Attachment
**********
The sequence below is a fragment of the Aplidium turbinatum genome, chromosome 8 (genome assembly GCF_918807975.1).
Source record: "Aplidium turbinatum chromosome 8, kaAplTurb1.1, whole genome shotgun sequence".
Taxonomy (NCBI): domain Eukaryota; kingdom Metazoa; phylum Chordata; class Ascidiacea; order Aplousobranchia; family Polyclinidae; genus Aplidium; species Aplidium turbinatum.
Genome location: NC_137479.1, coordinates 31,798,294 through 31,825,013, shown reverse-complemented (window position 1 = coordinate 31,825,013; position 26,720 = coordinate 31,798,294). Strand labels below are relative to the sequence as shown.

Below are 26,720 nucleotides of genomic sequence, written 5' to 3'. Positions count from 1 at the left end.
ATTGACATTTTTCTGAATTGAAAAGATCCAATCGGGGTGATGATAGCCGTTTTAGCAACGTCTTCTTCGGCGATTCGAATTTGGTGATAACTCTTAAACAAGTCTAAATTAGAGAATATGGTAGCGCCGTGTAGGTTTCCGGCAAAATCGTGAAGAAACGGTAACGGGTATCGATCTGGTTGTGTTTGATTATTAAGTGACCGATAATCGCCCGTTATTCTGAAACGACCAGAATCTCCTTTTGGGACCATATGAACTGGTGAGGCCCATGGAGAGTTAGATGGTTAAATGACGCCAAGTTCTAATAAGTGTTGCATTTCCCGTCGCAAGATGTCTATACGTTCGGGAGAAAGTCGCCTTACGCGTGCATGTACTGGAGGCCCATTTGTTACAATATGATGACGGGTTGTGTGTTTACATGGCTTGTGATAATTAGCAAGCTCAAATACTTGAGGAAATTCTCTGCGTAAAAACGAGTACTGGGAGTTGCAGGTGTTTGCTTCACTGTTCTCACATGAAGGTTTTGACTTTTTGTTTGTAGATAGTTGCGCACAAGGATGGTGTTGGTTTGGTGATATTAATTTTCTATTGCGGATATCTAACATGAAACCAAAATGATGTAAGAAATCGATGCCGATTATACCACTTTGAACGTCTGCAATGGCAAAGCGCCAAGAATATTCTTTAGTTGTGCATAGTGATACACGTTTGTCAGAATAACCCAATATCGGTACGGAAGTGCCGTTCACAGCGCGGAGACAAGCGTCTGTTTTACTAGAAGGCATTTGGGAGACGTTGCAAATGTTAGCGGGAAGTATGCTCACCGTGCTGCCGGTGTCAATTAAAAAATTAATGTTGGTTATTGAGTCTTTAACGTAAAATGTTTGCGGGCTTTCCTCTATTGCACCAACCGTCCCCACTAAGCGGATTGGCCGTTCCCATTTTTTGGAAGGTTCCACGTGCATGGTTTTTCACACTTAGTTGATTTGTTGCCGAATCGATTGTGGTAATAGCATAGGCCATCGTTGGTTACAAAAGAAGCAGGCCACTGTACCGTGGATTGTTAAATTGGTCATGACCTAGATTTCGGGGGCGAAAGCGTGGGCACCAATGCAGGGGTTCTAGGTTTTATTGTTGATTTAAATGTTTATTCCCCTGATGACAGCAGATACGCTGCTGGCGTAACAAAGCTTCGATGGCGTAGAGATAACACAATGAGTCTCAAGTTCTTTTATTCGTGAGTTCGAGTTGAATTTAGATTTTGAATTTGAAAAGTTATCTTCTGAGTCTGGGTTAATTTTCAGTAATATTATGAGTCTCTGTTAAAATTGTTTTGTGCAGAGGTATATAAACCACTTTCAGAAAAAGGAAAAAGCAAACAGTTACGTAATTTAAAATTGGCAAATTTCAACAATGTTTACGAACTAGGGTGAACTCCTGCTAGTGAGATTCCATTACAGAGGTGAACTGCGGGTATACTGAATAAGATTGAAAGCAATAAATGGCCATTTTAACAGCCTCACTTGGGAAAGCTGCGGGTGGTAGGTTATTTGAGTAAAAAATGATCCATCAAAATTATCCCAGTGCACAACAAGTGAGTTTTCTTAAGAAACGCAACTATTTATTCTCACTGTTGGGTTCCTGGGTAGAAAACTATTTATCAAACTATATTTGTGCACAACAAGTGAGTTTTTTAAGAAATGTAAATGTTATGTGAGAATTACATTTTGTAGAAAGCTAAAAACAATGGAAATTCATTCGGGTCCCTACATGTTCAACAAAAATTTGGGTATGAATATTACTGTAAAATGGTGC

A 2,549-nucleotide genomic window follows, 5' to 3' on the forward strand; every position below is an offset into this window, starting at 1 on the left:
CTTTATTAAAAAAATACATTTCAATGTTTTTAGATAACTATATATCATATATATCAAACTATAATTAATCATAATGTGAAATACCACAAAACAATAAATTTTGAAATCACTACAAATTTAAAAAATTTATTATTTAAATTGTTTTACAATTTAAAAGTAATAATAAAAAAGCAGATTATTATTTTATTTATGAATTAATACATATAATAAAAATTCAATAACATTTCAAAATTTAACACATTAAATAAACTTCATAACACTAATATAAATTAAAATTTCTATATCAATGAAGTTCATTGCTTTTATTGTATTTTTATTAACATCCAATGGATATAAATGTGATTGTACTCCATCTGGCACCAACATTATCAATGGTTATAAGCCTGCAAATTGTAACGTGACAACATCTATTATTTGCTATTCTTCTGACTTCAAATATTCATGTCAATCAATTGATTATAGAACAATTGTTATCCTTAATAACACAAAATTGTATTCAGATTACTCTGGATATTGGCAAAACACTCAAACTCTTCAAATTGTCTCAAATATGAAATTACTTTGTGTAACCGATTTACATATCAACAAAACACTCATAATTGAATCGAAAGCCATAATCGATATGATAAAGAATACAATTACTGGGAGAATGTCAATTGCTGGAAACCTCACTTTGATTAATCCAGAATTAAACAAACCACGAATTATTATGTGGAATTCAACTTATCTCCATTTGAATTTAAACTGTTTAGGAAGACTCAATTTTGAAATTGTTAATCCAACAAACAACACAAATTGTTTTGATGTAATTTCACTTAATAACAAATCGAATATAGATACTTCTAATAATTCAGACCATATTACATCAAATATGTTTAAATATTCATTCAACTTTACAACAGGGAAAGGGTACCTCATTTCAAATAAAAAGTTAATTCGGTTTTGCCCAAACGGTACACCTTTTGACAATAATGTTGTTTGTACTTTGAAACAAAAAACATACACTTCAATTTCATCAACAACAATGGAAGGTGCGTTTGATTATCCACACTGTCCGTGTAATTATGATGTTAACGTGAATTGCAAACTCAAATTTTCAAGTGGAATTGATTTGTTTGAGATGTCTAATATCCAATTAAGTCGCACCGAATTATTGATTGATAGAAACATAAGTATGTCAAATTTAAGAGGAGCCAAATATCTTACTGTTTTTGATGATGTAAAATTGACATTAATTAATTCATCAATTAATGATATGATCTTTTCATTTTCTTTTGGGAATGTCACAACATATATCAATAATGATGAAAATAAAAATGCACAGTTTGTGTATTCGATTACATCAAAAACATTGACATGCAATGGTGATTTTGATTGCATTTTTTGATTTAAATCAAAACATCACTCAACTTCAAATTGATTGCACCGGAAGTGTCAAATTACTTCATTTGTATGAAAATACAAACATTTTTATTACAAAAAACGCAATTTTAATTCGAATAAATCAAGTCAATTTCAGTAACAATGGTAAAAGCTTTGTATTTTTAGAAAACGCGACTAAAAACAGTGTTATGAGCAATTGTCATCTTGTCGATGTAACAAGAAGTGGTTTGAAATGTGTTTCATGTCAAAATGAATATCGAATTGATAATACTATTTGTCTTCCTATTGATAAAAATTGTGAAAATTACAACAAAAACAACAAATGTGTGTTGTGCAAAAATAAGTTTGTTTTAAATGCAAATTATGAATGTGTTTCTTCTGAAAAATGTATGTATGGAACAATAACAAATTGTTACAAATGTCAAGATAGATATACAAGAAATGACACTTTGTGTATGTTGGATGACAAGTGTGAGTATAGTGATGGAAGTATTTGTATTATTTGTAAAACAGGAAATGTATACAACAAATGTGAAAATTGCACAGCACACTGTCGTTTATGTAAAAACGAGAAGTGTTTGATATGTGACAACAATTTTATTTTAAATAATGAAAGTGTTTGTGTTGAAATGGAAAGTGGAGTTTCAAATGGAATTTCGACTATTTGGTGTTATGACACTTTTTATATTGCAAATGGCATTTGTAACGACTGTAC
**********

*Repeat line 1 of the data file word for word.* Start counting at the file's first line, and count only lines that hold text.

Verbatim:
The sequence below is a fragment of the Aplidium turbinatum genome, chromosome 8 (genome assembly GCF_918807975.1).